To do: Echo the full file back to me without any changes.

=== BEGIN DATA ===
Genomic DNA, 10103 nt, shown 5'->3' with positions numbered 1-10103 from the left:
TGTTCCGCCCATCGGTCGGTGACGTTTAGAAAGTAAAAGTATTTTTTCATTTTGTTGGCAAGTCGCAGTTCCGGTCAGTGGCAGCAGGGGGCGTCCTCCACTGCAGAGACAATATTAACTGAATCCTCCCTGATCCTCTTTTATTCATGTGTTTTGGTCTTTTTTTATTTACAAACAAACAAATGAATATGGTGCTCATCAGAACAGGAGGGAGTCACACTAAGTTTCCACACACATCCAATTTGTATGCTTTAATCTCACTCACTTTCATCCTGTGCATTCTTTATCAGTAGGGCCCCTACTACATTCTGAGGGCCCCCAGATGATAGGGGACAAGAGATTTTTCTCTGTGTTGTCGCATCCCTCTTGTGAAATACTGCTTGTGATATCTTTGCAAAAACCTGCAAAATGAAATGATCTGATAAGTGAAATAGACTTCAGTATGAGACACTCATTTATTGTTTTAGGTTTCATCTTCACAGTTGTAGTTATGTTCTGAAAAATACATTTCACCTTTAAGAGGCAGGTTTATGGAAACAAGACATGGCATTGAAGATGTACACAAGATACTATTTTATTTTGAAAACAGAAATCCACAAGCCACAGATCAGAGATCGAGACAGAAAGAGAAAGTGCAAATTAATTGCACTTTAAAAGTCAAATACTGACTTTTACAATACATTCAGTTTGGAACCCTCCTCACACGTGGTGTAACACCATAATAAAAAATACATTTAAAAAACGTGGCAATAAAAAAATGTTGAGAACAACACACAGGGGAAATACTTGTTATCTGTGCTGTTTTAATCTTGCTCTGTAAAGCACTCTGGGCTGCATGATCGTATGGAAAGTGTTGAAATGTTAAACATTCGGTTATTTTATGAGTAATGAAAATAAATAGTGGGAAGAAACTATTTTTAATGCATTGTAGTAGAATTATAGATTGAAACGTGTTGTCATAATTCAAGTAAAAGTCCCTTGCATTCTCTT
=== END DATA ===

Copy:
Genomic DNA, 10103 nt, shown 5'->3' with positions numbered 1-10103 from the left:
TGTTCCGCCCATCGGTCGGTGACGTTTAGAAAGTAAAAGTATTTTTTCATTTTGTTGGCAAGTCGCAGTTCCGGTCAGTGGCAGCAGGGGGCGTCCTCCACTGCAGAGACAATATTAACTGAATCCTCCCTGATCCTCTTTTATTCATGTGTTTTGGTCTTTTTTTATTTACAAACAAACAAATGAATATGGTGCTCATCAGAACAGGAGGGAGTCACACTAAGTTTCCACACACATCCAATTTGTATGCTTTAATCTCACTCACTTTCATCCTGTGCATTCTTTATCAGTAGGGCCCCTACTACATTCTGAGGGCCCCCAGATGATAGGGGACAAGAGATTTTTCTCTGTGTTGTCGCATCCCTCTTGTGAAATACTGCTTGTGATATCTTTGCAAAAACCTGCAAAATGAAATGATCTGATAAGTGAAATAGACTTCAGTATGAGACACTCATTTATTGTTTTAGGTTTCATCTTCACAGTTGTAGTTATGTTCTGAAAAATACATTTCACCTTTAAGAGGCAGGTTTATGGAAACAAGACATGGCATTGAAGATGTACACAAGATACTATTTTATTTTGAAAACAGAAATCCACAAGCCACAGATCAGAGATCGAGACAGAAAGAGAAAGTGCAAATTAATTGCACTTTAAAAGTCAAATACTGACTTTTACAATACATTCAGTTTGGAACCCTCCTCACACGTGGTGTAACACCATAATAAAAAATACATTTAAAAAACGTGGCAATAAAAAAATGTTGAGAACAACACACAGGGGAAATACTTGTTATCTGTGCTGTTTTAATCTTGCTCTGTAAAGCACTCTGGGCTGCATGATCGTATGGAAAGTGTTGAAATGTTAAACATTCGGTTATTTTATGAGTAATGAAAATAAATAGTGGGAAGAAACTATTTTTAATGCATTGTAGTAGAATTATAGATTGAAACGTGTTGTCATAATTCAAGTAAAAGTCCCTTGCATTCTCTT